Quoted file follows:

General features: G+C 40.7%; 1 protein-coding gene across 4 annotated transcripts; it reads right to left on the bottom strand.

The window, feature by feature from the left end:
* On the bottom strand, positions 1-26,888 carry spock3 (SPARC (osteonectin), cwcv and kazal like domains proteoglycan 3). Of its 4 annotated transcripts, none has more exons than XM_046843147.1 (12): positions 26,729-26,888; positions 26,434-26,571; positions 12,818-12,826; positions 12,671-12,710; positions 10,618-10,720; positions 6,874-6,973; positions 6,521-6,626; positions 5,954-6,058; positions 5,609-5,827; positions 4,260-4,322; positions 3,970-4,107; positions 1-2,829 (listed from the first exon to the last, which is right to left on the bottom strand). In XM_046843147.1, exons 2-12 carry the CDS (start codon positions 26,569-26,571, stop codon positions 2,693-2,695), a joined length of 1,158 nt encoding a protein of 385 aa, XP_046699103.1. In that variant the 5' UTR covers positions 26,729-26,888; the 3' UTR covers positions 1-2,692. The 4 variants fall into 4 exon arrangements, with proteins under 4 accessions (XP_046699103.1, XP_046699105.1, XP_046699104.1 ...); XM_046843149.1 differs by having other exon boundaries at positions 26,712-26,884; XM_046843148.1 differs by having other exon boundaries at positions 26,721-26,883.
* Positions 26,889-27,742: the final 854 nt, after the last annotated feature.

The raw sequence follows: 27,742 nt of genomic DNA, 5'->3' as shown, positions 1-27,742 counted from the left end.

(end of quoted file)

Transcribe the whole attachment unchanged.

General features: G+C 40.7%; 1 protein-coding gene across 4 annotated transcripts; it reads right to left on the bottom strand.

The window, feature by feature from the left end:
* On the bottom strand, positions 1-26,888 carry spock3 (SPARC (osteonectin), cwcv and kazal like domains proteoglycan 3). Of its 4 annotated transcripts, none has more exons than XM_046843147.1 (12): positions 26,729-26,888; positions 26,434-26,571; positions 12,818-12,826; positions 12,671-12,710; positions 10,618-10,720; positions 6,874-6,973; positions 6,521-6,626; positions 5,954-6,058; positions 5,609-5,827; positions 4,260-4,322; positions 3,970-4,107; positions 1-2,829 (listed from the first exon to the last, which is right to left on the bottom strand). In XM_046843147.1, exons 2-12 carry the CDS (start codon positions 26,569-26,571, stop codon positions 2,693-2,695), a joined length of 1,158 nt encoding a protein of 385 aa, XP_046699103.1. In that variant the 5' UTR covers positions 26,729-26,888; the 3' UTR covers positions 1-2,692. The 4 variants fall into 4 exon arrangements, with proteins under 4 accessions (XP_046699103.1, XP_046699105.1, XP_046699104.1 ...); XM_046843149.1 differs by having other exon boundaries at positions 26,712-26,884; XM_046843148.1 differs by having other exon boundaries at positions 26,721-26,883.
* Positions 26,889-27,742: the final 854 nt, after the last annotated feature.

The raw sequence follows: 27,742 nt of genomic DNA, 5'->3' as shown, positions 1-27,742 counted from the left end.